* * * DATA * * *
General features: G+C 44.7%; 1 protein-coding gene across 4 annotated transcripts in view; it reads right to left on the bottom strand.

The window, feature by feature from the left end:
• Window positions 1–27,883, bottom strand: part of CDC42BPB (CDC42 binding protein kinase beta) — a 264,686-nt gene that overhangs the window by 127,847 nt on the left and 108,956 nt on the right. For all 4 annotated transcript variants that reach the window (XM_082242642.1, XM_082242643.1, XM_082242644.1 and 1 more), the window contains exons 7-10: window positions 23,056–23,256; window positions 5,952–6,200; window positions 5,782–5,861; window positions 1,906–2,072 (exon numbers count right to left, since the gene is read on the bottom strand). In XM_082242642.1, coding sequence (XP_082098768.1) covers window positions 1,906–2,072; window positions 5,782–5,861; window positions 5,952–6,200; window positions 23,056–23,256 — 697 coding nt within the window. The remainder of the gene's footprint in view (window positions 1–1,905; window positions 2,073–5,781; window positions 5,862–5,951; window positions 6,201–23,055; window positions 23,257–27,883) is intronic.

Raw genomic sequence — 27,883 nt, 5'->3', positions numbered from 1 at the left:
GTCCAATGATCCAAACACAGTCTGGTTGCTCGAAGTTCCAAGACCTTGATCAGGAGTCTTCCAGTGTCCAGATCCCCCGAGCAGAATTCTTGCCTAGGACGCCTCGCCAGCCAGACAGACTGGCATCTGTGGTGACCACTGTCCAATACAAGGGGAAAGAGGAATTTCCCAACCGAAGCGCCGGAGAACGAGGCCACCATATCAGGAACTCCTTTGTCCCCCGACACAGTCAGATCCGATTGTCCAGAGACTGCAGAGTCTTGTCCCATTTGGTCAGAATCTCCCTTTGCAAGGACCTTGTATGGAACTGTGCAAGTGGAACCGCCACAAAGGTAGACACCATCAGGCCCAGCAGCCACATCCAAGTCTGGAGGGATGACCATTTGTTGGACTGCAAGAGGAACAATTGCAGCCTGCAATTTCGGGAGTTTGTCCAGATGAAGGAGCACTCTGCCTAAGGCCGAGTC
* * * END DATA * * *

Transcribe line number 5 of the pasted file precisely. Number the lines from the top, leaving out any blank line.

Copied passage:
GTCCAATGATCCAAACACAGTCTGGTTGCTCGAAGTTCCAAGACCTTGATCAGGAGTCTTCCAGTGTCCAGATCCCCCGAGCAGAATTCTTGCCTAGGACGCCTCGCCAGCCAGACAGACTGGCATCTGTGGTGACCACTGTCCAATACAAGGGGAAAGAGGAATTTCCCAACCGAAGCGCCGGAGAACGAGGCCACCATATCAGGAACTCCTTTGTCCCCCGACACAGTCAGATCCGATTGTCCAGAGACTGCAGAGTCTTGTCCCATTTGGTCAGAATCTCCCTTTGCAAGGACCTTGTATGGAACTGTGCAAGTGGAACCGCCACAAAGGTAGACACCATCAGGCCCAGCAGCCACATCCAAGTCTGGAGGGATGACCATTTGTTGGACTGCAAGAGGAACAATTGCAGCCTGCAATTTCGGGAGTTTGTCCAGATGAAGGAGCACTCTGCCTAAGGCCGAGTC